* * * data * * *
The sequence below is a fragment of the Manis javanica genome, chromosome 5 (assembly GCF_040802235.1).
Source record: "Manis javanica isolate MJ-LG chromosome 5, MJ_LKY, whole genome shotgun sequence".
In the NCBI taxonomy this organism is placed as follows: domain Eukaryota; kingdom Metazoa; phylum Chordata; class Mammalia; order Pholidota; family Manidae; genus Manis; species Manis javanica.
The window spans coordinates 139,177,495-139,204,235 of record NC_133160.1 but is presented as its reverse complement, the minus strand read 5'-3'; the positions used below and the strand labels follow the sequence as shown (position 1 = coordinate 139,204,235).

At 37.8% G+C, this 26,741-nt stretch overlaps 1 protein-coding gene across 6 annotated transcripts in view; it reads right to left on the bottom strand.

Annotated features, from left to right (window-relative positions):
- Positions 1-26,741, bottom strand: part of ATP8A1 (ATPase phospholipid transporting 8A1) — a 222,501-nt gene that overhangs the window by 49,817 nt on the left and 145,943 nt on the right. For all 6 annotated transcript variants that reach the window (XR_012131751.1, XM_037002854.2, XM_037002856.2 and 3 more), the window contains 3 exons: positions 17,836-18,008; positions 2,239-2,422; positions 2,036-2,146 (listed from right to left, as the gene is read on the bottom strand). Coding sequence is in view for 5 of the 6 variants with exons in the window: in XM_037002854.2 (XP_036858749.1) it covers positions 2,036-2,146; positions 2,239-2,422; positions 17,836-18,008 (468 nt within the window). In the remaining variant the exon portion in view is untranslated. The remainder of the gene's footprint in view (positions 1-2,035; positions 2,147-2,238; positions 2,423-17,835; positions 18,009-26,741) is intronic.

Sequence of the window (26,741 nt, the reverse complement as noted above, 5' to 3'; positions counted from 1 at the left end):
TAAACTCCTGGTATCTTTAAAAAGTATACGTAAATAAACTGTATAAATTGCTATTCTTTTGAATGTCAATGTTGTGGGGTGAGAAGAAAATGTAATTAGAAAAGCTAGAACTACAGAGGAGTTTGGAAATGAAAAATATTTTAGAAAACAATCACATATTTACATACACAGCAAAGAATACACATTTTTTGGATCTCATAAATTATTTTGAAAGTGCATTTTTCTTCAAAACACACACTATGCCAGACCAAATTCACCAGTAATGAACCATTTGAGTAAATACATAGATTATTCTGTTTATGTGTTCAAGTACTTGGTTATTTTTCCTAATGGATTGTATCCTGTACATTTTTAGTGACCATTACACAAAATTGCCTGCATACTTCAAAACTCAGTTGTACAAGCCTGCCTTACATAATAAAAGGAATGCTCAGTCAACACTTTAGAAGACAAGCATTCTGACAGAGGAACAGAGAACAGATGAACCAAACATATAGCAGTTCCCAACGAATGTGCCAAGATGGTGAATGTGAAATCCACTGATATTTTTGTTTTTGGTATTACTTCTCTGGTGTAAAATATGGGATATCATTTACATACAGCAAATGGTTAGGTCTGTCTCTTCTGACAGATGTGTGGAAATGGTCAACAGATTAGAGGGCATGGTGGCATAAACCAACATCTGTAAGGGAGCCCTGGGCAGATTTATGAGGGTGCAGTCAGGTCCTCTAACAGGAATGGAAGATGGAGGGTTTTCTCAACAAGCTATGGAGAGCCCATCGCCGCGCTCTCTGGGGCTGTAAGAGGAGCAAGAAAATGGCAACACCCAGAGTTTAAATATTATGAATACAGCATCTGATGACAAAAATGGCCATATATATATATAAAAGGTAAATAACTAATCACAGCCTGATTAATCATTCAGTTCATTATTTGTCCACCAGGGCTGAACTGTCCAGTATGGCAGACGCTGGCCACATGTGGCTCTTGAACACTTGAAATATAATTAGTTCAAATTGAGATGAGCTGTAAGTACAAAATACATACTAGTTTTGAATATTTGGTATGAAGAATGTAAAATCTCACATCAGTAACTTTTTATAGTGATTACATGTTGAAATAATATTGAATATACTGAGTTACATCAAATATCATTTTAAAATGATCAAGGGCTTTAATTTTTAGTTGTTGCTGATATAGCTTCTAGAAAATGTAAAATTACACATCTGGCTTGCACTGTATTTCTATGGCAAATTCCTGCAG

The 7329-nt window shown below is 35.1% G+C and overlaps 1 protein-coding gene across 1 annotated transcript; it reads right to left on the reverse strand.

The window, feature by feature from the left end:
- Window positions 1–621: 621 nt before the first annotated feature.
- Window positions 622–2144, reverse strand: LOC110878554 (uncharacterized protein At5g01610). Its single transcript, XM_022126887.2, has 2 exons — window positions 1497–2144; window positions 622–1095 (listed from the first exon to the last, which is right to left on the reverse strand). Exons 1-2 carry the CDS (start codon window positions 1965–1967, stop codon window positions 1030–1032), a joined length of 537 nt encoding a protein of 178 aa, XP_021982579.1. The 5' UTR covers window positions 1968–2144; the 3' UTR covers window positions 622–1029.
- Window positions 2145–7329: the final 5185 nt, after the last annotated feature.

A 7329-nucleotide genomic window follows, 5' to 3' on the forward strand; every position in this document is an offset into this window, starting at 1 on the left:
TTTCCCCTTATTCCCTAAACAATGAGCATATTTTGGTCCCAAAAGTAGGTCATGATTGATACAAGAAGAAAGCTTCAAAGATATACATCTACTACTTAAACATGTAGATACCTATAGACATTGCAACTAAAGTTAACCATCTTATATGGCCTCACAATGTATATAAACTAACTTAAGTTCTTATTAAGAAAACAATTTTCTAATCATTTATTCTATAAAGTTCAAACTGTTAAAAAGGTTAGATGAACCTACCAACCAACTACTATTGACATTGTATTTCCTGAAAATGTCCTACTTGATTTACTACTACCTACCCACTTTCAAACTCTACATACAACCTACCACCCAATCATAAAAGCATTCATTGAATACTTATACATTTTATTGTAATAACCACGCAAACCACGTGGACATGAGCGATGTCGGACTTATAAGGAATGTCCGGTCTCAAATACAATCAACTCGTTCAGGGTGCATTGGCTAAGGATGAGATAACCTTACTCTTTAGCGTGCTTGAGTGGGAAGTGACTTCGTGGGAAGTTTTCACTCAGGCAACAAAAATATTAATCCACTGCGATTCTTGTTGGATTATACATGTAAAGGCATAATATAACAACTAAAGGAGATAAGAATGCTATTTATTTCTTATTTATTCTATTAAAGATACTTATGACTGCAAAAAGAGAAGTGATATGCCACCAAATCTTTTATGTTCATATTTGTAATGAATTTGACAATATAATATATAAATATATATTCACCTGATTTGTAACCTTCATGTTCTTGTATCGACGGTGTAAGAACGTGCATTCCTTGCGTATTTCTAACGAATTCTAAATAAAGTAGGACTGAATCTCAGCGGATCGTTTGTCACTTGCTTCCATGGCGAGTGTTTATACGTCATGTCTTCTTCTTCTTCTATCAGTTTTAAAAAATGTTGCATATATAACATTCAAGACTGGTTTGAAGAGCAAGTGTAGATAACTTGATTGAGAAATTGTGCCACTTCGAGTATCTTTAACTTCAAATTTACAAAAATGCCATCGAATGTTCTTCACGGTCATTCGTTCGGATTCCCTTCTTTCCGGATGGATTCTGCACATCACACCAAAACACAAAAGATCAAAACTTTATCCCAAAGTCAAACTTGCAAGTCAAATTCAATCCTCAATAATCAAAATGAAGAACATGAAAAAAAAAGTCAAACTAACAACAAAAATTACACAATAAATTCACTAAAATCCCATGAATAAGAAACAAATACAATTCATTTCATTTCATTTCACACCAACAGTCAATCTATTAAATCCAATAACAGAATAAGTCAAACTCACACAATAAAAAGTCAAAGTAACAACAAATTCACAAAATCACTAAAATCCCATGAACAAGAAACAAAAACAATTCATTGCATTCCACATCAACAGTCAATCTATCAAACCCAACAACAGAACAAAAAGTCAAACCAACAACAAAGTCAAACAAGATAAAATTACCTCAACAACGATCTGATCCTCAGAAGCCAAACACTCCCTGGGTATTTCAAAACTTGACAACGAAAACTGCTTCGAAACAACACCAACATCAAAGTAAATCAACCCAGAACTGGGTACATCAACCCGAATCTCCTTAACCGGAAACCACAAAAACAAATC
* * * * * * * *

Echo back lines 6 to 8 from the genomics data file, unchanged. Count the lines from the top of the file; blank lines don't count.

Annotated features, from left to right (window-relative positions):
- Positions 1-26,741, bottom strand: part of ATP8A1 (ATPase phospholipid transporting 8A1) — a 222,501-nt gene that overhangs the window by 49,817 nt on the left and 145,943 nt on the right. For all 6 annotated transcript variants that reach the window (XR_012131751.1, XM_037002854.2, XM_037002856.2 and 3 more), the window contains 3 exons: positions 17,836-18,008; positions 2,239-2,422; positions 2,036-2,146 (listed from right to left, as the gene is read on the bottom strand). Coding sequence is in view for 5 of the 6 variants with exons in the window: in XM_037002854.2 (XP_036858749.1) it covers positions 2,036-2,146; positions 2,239-2,422; positions 17,836-18,008 (468 nt within the window). In the remaining variant the exon portion in view is untranslated. The remainder of the gene's footprint in view (positions 1-2,035; positions 2,147-2,238; positions 2,423-17,835; positions 18,009-26,741) is intronic.

Sequence of the window (26,741 nt, the reverse complement as noted above, 5' to 3'; positions counted from 1 at the left end):